True Colors Show In State Capitol
Scott Fitzgerald could learn from Russ Feingold on how America’s government should be run.
Elections have consequences. That is one of the basic understandings students learn as civics is studied in classrooms around the state. But as recent news stories demonstrate, some leaders in Madison, who are to work for the people ‘back home’, have forgotten that precept.
One of the broad agreements, when it comes to the aftermath of elections, along with the need for civility following the dust-ups of campaigns, is for the executive to fill a cabinet with the choices best suited for the needs of the time, and those which match up with the character of the one elected by voters. Unless there is a strong reason such as criminal behavior, ethical lapses, or moral impairments a governor, or president, should have the cabinet selections of their choosing.
But that is not what we are witnessing when it comes to the cabinet choices from Governor Tony Evers. Between the news stories on Wisconsin Public Radio and the printed articles in newspapers there is plenty of statements from the opposition party to show accepting the judgments of the voters last November is not their first priority. The story goes back to the Republicans lame duck laws which attempted to force Evers to accept 82 appointments to state offices and agencies and Evers decision to withdraw 15 of those appointments, an action a state Court of Appeals said was legal. In response:
Senate Majority Leader Scott Fitzgerald, R-Juneau, earlier Tuesday said the Senate would hold up confirmation of Evers’ Cabinet secretaries as it waits for the courts to resolve the issue.
“I think some of those Cabinet members could be in trouble,” Fitzgerald said when asked what he would do if the governor doesn’t restore the 15 appointments.
The Juneau Republican said “there’s some truth” to the contention by Senate Minority Leader Jennifer Shilling, D-La Crosse, that he was slowing down the confirmation process as retribution for lawsuits brought by liberal groups challenging the lame-duck laws.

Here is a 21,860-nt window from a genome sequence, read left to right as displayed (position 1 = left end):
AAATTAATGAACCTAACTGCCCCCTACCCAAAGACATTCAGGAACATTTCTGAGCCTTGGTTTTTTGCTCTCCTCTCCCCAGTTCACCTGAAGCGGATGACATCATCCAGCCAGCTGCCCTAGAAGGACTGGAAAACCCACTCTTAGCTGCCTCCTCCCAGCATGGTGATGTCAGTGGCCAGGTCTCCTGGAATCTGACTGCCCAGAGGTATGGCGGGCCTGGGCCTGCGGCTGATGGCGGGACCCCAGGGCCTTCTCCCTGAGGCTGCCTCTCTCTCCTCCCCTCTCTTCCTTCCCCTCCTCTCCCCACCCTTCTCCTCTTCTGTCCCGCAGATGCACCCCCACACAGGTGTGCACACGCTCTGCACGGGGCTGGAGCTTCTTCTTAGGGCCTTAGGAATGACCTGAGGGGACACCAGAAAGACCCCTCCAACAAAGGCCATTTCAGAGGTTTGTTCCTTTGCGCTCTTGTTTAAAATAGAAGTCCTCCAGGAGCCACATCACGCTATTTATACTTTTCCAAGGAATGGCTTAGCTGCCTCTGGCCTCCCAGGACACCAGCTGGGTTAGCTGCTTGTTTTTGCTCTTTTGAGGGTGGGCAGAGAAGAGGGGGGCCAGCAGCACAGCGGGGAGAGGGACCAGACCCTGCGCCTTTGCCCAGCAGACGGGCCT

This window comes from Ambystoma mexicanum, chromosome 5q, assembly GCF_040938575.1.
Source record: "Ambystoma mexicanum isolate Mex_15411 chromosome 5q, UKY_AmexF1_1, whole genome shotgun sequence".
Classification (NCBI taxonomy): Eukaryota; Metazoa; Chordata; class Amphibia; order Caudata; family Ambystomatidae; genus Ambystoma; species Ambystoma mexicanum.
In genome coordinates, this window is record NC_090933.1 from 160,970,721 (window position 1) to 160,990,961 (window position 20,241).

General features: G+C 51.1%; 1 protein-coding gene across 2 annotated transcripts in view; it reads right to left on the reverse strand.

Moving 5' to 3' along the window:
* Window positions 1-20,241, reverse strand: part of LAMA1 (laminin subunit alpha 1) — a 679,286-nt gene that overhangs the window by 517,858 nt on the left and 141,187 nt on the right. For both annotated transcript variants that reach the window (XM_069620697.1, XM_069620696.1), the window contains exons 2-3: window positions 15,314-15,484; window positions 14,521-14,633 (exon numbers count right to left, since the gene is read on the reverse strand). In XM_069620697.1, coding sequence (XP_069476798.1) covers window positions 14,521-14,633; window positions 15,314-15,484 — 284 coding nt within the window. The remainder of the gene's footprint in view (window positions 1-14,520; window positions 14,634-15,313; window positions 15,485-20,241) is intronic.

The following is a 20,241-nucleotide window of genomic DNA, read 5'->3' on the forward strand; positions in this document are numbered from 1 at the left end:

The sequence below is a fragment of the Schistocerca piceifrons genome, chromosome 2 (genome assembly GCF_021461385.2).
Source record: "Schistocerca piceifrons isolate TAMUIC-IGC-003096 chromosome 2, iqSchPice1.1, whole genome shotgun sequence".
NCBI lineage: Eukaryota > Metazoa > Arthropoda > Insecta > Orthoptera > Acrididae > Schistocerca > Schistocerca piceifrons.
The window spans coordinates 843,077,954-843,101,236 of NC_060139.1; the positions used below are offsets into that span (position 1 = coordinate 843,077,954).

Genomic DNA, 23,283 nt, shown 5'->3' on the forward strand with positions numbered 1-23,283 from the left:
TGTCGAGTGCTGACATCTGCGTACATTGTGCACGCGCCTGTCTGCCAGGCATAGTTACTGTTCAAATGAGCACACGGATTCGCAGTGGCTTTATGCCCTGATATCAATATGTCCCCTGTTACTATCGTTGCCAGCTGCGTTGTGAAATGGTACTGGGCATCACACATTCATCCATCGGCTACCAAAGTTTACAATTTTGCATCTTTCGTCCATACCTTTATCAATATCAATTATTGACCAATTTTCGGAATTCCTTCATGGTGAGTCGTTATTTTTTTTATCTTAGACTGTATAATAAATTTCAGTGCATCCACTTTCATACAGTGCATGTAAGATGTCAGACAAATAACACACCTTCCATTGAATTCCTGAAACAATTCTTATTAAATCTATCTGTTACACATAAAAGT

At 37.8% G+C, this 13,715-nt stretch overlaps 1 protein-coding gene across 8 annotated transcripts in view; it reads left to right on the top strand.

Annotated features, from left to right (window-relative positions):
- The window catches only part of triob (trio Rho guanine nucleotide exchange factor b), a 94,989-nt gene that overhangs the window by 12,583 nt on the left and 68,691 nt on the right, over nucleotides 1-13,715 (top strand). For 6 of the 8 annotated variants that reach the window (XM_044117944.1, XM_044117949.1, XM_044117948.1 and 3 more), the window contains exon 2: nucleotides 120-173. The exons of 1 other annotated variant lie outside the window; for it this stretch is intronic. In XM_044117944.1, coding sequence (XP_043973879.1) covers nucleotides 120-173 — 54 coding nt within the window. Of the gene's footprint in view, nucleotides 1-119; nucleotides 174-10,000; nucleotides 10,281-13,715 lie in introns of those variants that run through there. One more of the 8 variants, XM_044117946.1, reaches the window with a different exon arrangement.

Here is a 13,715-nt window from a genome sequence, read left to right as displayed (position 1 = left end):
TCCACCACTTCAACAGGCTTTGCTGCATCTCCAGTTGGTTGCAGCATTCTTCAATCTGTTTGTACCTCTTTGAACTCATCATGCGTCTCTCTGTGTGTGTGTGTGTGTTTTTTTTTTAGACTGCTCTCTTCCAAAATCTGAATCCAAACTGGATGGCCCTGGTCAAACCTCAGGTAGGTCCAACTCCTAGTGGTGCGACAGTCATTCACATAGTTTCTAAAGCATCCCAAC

I could add commentary about the many statements from national Republicans concerning the pace of confirmation proceedings over Donald Trump’s cabinet, and compare those words to the tactics now on display in Madison. But instead I wish to bring up something better than words. I wish to remind my readers of an action by Wisconsin’s former U.S. Senator Russ Feingold.
In 2001 I contacted the senator, like so many of my Democratic friends and fellow citizens, to ask him to vote against the nomination of John Ashcroft for the position of U.S. Attorney General, a most troubling nominee to many of us, put forward by President George W. Bush. Several weeks later Feingold wrote a letter in response to explain why he had instead supported that nominee in the confirmation process. He wrote that barring any legitimate reasons such as legal, ethical, or being so far outside mainstream thinking which would demonstrate the nominee could not fulfill the duties of the office, meant there was no course he could take than vote to confirm.
Feingold felt elections had consequences and an executive, once placed in office, had a right to shape policy and create the changes advocated for in the last campaign. If that is not a lesson in how the process of government is supposed to work, even when it means biting your tongue and fighting your first instincts, than I am not sure what example could be offered to make the case.
I will be the first to admit my gut reacted negatively to the vote cast by Feingold. I was upset. My political mood in early 2001 was not about moving on, or forgetting what had transpired over the weeks following the previous year’s general election. But my head knew that Feingold was right. Logic and reason are sometimes slow to triumph over our base emotions. But are we not glad they do?
Now we need level-headed statesmen and women to take a stand in favor of moving forward with Evers’ cabinet choices. We need leaders like Feingold proved himself to be in 2001, elected folks who have the courage to lead our state forward with bi-partisan firmness. But with equal measure we need state Republicans to lower the temperature among their base as Feingold did when writing his letter to his supporters.
I fully grasp the contentious nature of what is now unfolding under the dome. But I hold firm that far more important than any citizen’s personal feelings about the cabinet selections is the fact we all must make sure the process of governing is allowed to function.